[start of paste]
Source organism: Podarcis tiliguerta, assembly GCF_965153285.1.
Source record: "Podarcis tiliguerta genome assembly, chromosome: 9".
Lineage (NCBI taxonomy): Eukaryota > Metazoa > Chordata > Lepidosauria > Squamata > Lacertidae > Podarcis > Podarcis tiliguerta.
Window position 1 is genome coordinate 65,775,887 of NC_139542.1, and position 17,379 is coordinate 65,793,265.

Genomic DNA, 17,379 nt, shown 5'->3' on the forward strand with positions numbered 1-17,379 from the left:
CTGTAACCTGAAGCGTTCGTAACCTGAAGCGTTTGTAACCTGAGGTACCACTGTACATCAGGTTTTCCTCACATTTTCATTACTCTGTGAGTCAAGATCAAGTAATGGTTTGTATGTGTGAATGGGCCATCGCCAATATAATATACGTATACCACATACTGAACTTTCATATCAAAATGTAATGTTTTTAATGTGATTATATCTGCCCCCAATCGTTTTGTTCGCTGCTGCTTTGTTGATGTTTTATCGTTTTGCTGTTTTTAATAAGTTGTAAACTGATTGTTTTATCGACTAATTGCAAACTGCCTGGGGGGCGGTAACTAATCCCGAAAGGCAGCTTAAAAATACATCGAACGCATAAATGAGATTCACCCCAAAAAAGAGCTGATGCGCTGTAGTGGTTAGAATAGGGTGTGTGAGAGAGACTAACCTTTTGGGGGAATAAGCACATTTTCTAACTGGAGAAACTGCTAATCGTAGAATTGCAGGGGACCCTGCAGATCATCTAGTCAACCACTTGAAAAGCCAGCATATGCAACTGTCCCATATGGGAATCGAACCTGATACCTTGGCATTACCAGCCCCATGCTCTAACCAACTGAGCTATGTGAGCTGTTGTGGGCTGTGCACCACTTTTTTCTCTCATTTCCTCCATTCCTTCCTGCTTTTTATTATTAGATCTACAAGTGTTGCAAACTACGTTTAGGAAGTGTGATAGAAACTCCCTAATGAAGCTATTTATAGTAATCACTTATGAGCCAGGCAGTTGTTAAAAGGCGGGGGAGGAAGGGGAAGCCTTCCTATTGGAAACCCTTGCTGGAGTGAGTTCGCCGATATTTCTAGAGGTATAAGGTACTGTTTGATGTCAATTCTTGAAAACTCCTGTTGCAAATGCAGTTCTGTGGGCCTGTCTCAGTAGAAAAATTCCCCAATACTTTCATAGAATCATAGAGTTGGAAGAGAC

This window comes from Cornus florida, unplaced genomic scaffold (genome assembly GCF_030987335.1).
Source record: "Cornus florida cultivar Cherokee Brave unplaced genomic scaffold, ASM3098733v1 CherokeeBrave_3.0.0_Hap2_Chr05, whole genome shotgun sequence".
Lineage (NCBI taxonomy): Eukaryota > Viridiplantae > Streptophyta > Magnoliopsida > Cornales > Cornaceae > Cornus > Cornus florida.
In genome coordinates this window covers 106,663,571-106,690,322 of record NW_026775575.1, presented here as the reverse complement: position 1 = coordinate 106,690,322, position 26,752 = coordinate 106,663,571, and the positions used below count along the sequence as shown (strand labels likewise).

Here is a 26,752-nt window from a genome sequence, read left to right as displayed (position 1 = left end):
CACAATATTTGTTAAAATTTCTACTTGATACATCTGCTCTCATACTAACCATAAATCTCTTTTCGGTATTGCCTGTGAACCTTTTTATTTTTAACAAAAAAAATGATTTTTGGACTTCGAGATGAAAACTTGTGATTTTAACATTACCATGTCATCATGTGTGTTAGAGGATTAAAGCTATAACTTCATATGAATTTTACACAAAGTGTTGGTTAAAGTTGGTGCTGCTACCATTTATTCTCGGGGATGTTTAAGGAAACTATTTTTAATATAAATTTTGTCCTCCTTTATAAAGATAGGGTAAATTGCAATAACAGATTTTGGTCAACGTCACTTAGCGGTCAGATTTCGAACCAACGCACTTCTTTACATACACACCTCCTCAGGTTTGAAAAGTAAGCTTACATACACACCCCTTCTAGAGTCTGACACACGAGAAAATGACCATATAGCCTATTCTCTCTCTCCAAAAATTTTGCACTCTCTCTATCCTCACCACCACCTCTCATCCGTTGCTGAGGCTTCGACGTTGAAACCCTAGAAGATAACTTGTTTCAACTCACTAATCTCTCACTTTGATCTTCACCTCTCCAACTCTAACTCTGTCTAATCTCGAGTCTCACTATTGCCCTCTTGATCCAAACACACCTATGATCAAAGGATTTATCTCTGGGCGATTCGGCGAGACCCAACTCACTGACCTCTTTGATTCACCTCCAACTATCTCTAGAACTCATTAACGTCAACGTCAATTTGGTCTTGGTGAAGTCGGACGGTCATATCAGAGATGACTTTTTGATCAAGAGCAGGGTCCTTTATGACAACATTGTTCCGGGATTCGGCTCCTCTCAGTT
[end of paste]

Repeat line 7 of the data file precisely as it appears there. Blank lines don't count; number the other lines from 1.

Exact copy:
This window comes from Cornus florida, unplaced genomic scaffold (genome assembly GCF_030987335.1).